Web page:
I was following the Hot Beef Borscht with Sour Cream recipe from Epicurious. The recipe is a two step process. First you make a beef broth with the short ribs. You then shred the beef, chill the broth and remove the fat. I have to stop right here and say that short rib is the most amazing food ever. I think I could eat short rib for every meal and be happy.
Step two is a broth with beets and cabbage that you add the beef stock and beef to. This is where the recipe goes wrong. I love beets, but I don’t think I can look at a beet again for a long time. I halved the recipe and added lots of seasoning, but it still blandly multiplied in the pot. No more borscht. From reading the comments over at Epicurious, I realized that there are different types of borscht, but yadda yadda yadda unless I am at Olive Tree Cafe, I aint eating borscht again. No real lessons learned here other than I need to spend more time with mister short rib.
The other day I was hungry and I looked around my kitchen and found yellow peppers, green onions and those gross packaged cooked sausage you can get at the supermarket. I heated up some french bread from the freezer, cooked it all up and realized it wasn’t half bad. I really wasn’t sure what I was going to make and I ended up making a Philly classic – a sausage and pepper sandwich. I tried a few more times with better ingredients and it occurred to me, this is my first recipe. I made it up myself. I know that is a rather minor accomplishment for a normal chef, but I am still just aspiring to be an amateur home chef.
I just made it for my visiting sister and her husband…
a little taste of Philly
salt & pepper
1.5 lbs sweet Italian sausage
1 yellow pepper, sliced
1 green pepper, sliced
1 medium onion, sliced
2 plum tomatoes, peeled, seeded and chopped
1/2 c chicken stock
fresh french bread
Add a bit of olive oil to a saute pan and cook the sausage covered over medium heat. After 8 minutes, turn the sausage over and cook on the other side for 8 minutes. Remove the sausage to a cutting board and slice on an angle.
Pour out excess oil from the pan, but leave nice sausage bits. Add a bit of fresh oil, season with salt and saute the sliced peppers. After a few minutes add the onion. Season a bit again. Add the tomatoes. * Tangent This is an excellent recipe for practicing your pan tossing skills. I have to admit, I watched a how to video, but never actually did the pan tossing homework. This recipe just naturally calls for it and I started doing it pretty easily.
Once the peppers are starting to become soft and the onions are translucent, deglaze the pan with around a 1/2 cup of chicken stock (homemade, please). Make sure to scrape up all the delicious brown pan bits and make a bit of a pan sauce. Add the sausage back to the pan and simmer for a few minutes to heat through.
Serve the sausage and peppers on toasted french bread with a little parmesan cheese and enjoy yourself an Eagles game. Go Philly!
*Disclaimer, I made this up. I am sure there are other and better ways to make sausage and pepper sandwiches.
As if learning to cook wasn’t enough, my friend Kendra recently got me excited about canning. It turns out, canning isn’t all scary and filled with botulism. Botulism can’t exist in highly acidic environments so there are lots of good recipes you can safely preserve. For a starter, Kendra suggested this recipe for Strawberry Preserves with Balsamic Vinegar & Black Pepper. She said it wasn’t as overly sweet as some of the other strawberry preserves. Canning is really meant to preserve extra in season fruits and vegetables so I would like to say that I had an abundance of strawberries laying around, but I didn’t. I made the preserves using a pint of strawberries from the CSA, two strawberries from my garden, and the rest from the grocery store. The jelly made a great dessert with just a hint of pepper.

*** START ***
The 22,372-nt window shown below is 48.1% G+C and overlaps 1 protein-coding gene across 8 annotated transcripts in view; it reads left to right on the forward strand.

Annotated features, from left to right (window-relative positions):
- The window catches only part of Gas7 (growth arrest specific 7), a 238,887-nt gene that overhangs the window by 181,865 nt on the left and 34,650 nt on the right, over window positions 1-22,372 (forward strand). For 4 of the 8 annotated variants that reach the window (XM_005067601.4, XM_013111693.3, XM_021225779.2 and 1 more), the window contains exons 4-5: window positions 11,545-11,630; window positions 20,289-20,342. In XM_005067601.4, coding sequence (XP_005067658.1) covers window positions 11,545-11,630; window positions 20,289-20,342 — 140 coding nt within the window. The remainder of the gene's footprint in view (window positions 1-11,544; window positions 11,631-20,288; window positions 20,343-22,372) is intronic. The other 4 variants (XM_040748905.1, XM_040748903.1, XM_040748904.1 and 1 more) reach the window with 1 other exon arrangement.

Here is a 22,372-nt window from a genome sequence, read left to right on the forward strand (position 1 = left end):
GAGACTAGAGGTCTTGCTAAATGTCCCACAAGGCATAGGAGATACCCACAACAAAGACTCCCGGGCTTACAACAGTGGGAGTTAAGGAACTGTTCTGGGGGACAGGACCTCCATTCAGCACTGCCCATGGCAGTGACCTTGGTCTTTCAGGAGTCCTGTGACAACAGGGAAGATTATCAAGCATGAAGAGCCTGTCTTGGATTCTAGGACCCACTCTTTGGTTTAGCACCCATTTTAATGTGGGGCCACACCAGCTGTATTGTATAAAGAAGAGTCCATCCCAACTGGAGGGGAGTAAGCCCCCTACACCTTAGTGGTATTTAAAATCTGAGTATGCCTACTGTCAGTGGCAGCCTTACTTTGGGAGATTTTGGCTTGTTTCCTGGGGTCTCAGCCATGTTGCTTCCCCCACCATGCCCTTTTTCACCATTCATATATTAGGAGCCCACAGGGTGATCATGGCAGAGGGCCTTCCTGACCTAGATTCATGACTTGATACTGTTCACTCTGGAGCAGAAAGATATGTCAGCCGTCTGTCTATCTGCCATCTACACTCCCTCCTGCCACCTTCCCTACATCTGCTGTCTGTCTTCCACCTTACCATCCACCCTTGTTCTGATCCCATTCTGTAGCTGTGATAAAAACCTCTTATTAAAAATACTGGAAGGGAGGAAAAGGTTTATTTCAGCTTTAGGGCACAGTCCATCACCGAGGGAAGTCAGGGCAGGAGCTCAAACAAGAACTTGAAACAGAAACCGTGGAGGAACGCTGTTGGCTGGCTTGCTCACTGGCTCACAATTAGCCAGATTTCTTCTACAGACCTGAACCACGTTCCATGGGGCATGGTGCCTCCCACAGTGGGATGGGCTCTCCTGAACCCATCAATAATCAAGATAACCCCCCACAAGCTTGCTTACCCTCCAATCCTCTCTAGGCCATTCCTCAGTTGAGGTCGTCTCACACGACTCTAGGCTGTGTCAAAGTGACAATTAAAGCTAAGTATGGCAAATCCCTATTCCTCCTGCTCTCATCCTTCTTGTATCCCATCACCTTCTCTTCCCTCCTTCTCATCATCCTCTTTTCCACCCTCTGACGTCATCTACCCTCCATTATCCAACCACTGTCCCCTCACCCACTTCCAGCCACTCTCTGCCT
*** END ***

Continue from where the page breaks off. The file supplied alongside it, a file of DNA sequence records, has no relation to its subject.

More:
jars of jelly
I only opened one jar and I am going to hold off opening the others for a taste of summer in the bitter cold of the Los Angeles winter. I think pickled cocktail onions might be next.
I am still in the throes of a love affair with lamb. Today at the market, I saw rack of lamb on sale. I have cooked individual lamb chops, but never a whole rack. I decided to buy it and give it a try. I found this simple recipe on Epicurious, which also allowed me to use fresh rosemary, parsley, and thyme from my container garden.
I needed something to go along with the lamb and I just received my first CSA box ever. Whenever I had previously contemplated signing up for a CSA, I worried what I would do with all that kale. I don’t know why I thought kale was a given in a CSA box, but I must have been on to something because I opened the box and bingo… kale. I have never cooked kale. I am not sure if I have even ever eaten kale. I decided to make kale chips. I also served some heirloom tomato and avocado with a little balsamic vinegar.
lamb, kale chips, heirloom tomato
So, what did I think? I checked the lamb temperature a few times and confirmed that it was the right temperature for medium rare, but the doneness freaked me out a bit. Maybe I am a medium lamb girl. The kale chips were… like… slightly bitter, insubstantial papery things. Everything was seasoned well between the garden herbs on the lamb and the sherry vinegar on the kale chips. All in all, it wasn’t a bad meal for a mellow day where I did marathon training in the morning and just wanted to lounge about for the rest of the day. I have another week to figure out something else to do with kale before the next CSA box arrives. Now what to do with all that eggplant?
You don’t have to read my blog long to know that I still have a lot to learn about cooking. It has taken me a while to eat something at a restaurant and even realize that I am eating food that I could actually make at home. The other day I ate at Chego! and noticed that I really loved the radicchio in the grilled caesar salad. It sounds simple, but I had never touched radicchio outside of a restaurant. My sister recently sent me a Lodge reversible stovetop griddle/grill so I decided to buy a little radicchio to play with at home.
Lodge reversible grill pan
I separated the radicchio leaves and brushed them with olive oil, lemon juice, garlic, salt and pepper and wilted them on the grill for about a minute on each side. To serve, I simply sliced the leaves and topped with a little grated parmesan.
lamb chops cooking
I then sprinkled the lamb chops with dried rosemary, thyme, basil, salt and pepper and grilled them about 4 minutes each side to medium rare. Sometimes I try to wing simple recipes and end up regretting it, but this turned out fantastic and only took about 20 minutes tops. The best part is that I had just picked up a lemon, lamb chops and radicchio at the grocery store without any idea what I was going to do and had everything else I needed. The next challenge will be trying to eat sustainably. I was sad when I noticed the lamb chops were marked “from Australia” on the packaging.